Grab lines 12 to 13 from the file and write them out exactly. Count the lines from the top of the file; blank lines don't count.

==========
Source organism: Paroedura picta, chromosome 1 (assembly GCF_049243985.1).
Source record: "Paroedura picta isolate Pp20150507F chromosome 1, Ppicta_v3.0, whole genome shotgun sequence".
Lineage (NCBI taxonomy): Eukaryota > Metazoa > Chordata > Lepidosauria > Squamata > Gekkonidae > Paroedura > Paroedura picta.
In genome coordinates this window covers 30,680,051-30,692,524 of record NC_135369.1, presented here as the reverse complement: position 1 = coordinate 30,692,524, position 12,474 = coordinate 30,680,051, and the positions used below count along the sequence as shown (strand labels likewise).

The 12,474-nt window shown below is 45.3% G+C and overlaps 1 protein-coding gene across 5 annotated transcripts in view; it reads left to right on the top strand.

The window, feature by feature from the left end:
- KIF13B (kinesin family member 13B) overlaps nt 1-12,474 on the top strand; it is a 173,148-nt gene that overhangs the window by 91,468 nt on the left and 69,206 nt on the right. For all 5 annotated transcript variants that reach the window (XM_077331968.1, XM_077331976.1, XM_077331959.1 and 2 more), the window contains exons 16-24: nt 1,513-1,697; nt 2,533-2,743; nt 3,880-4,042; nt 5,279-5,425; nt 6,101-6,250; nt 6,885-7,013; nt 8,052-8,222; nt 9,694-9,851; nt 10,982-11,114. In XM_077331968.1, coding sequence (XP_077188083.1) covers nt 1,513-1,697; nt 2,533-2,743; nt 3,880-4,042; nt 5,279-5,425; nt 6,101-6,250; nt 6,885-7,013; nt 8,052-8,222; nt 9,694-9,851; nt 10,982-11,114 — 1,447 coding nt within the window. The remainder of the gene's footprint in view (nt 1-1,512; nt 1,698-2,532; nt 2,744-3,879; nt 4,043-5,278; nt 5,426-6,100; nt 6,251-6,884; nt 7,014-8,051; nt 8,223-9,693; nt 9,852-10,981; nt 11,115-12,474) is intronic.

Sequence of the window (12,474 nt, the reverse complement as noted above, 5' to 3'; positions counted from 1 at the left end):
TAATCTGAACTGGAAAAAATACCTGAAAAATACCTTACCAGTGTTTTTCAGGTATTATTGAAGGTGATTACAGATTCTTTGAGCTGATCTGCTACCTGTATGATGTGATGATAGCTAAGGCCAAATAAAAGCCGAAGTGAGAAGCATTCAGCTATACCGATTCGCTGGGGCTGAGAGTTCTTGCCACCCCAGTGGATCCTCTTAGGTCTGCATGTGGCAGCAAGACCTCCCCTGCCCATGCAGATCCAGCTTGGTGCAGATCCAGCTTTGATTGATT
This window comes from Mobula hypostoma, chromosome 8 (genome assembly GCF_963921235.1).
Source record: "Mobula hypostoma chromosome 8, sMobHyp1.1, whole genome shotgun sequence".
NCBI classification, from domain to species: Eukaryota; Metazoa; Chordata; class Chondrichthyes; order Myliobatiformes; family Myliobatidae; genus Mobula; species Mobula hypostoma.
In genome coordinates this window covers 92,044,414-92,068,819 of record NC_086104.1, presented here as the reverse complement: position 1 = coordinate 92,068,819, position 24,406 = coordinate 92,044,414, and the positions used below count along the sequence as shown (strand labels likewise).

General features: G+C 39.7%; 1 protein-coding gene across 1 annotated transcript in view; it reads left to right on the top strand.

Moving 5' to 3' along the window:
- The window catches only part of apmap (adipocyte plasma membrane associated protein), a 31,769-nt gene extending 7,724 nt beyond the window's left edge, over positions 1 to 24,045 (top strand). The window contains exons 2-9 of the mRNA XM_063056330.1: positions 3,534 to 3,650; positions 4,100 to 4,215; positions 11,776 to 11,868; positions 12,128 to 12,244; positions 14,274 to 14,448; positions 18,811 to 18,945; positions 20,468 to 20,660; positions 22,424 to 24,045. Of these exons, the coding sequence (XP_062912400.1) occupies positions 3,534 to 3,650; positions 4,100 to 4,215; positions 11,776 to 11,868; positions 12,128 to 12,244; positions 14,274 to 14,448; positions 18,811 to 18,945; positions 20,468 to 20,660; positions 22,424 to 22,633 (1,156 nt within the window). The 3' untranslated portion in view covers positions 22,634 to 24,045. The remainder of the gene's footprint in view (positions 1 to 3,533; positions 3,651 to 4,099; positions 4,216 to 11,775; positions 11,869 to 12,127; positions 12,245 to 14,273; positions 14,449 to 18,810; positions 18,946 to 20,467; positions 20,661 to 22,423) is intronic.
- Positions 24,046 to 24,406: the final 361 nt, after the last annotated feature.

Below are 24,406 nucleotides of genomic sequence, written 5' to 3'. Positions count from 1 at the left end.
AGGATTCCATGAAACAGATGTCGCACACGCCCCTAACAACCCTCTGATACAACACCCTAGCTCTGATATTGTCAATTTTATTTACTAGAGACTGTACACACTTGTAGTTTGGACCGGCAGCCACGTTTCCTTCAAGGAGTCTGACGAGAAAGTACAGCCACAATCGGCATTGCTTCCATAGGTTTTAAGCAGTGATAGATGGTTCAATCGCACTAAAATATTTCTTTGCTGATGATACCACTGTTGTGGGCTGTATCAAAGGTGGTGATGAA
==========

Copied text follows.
NCBI classification, from domain to species: Eukaryota; Metazoa; Chordata; class Chondrichthyes; order Myliobatiformes; family Myliobatidae; genus Mobula; species Mobula hypostoma.
In genome coordinates this window covers 92,044,414-92,068,819 of record NC_086104.1, presented here as the reverse complement: position 1 = coordinate 92,068,819, position 24,406 = coordinate 92,044,414, and the positions used below count along the sequence as shown (strand labels likewise).